Occasionally a newly coined word, phrase or acronym derived from the Internet will make its way into everyday conversation. It’s a form of dialogue which I have yet to come to terms with.
I find it downright bizarre when a respectable media outlet popularises a term which originated online, usually conceived on a Reddit or 4Chan forum. Brands are as equally at fault, and can often result in embarassing consequences when used without consideration of the term’s origin.
There is no place for Internet speak in the real world, but it is staggering how easily these phrases firstly get picked up, but more importantly, how quickly they are incorporated into modern day speech. I’m not in support of throwaway words such as “selfie”, “bae” and “twerk” gaining dictionary status, mainly because they will expire not long after its inception, but also because they make my face contort uncontrollably. I can’t think of any longstanding words or phrases which have the same affect, and I blame Delia Smith for non-phrases becoming hastily recognised before being quickly forgotten.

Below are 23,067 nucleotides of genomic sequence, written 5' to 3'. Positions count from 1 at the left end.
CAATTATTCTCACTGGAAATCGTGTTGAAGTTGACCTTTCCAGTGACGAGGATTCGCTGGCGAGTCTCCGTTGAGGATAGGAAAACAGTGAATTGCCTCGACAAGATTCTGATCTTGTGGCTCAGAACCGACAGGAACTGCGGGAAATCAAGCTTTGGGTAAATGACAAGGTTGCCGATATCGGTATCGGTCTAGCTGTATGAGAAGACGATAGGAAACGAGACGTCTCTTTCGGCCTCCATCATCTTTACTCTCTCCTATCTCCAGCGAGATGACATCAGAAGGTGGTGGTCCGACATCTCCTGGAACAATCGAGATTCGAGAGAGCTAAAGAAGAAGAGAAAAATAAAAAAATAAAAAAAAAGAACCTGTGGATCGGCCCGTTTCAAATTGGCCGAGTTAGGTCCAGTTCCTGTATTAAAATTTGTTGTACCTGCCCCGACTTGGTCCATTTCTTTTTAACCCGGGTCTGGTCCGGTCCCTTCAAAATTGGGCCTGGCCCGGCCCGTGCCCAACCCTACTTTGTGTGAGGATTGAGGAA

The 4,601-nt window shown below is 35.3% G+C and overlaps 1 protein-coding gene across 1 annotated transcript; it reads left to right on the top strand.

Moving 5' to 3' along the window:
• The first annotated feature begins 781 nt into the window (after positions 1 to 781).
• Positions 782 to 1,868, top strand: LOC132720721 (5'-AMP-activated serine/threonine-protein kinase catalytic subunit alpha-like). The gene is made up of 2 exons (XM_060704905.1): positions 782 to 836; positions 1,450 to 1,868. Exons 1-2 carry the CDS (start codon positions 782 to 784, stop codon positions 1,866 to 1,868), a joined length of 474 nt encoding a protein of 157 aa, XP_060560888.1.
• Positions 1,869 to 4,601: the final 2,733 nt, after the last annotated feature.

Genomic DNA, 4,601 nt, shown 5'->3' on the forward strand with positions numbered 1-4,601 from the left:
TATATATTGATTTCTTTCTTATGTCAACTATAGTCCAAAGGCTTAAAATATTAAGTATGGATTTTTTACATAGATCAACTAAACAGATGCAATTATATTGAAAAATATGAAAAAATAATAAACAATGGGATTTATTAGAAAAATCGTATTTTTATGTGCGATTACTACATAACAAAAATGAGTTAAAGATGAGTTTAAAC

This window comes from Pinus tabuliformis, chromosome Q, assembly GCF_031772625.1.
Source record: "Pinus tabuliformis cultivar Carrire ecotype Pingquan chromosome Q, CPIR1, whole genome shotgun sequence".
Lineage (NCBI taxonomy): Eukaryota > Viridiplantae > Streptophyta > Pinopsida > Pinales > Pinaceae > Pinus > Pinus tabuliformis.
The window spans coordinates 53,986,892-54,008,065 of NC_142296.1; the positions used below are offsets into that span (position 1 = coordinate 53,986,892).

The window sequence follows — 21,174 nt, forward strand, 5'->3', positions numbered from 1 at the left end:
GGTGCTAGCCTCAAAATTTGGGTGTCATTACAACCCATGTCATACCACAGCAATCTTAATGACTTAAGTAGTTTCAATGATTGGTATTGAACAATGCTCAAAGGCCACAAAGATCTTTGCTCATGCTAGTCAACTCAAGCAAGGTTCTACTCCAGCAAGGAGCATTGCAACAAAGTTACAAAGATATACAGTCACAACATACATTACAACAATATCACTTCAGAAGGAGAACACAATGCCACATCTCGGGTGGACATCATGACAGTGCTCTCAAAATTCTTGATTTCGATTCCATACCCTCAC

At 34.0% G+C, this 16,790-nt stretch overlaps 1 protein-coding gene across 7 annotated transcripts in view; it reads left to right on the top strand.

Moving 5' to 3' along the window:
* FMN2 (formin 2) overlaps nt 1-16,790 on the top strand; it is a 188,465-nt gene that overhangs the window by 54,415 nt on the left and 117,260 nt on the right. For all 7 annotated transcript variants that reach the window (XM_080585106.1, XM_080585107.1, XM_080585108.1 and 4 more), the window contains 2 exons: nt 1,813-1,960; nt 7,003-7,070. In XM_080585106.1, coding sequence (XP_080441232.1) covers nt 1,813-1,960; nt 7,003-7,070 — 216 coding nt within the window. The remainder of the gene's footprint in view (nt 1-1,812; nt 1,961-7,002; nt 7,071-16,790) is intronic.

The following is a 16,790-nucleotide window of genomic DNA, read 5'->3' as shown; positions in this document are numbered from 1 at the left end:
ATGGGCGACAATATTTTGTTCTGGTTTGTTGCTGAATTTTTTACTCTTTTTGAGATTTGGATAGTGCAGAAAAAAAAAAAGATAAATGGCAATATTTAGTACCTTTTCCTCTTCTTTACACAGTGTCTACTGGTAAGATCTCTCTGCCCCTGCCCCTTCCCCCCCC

The terms troll/trolling/don’t feed the trolls is equally perplexing to me. Such a name legitimises and almost encourages online abuse. Believe it or not, people take pride in being labelled a ‘troll’, so if you want to stop ‘feeding them’, start referring to them as what they are – lonely, faceless, mysogonist, rasicist. ‘Trolling’ is not prosecutable, but online abuse is. It is essentially the same thing, but the variation in terminology makes one term sound more innocuous than the other.
Now go and think it over with a muffit of tea: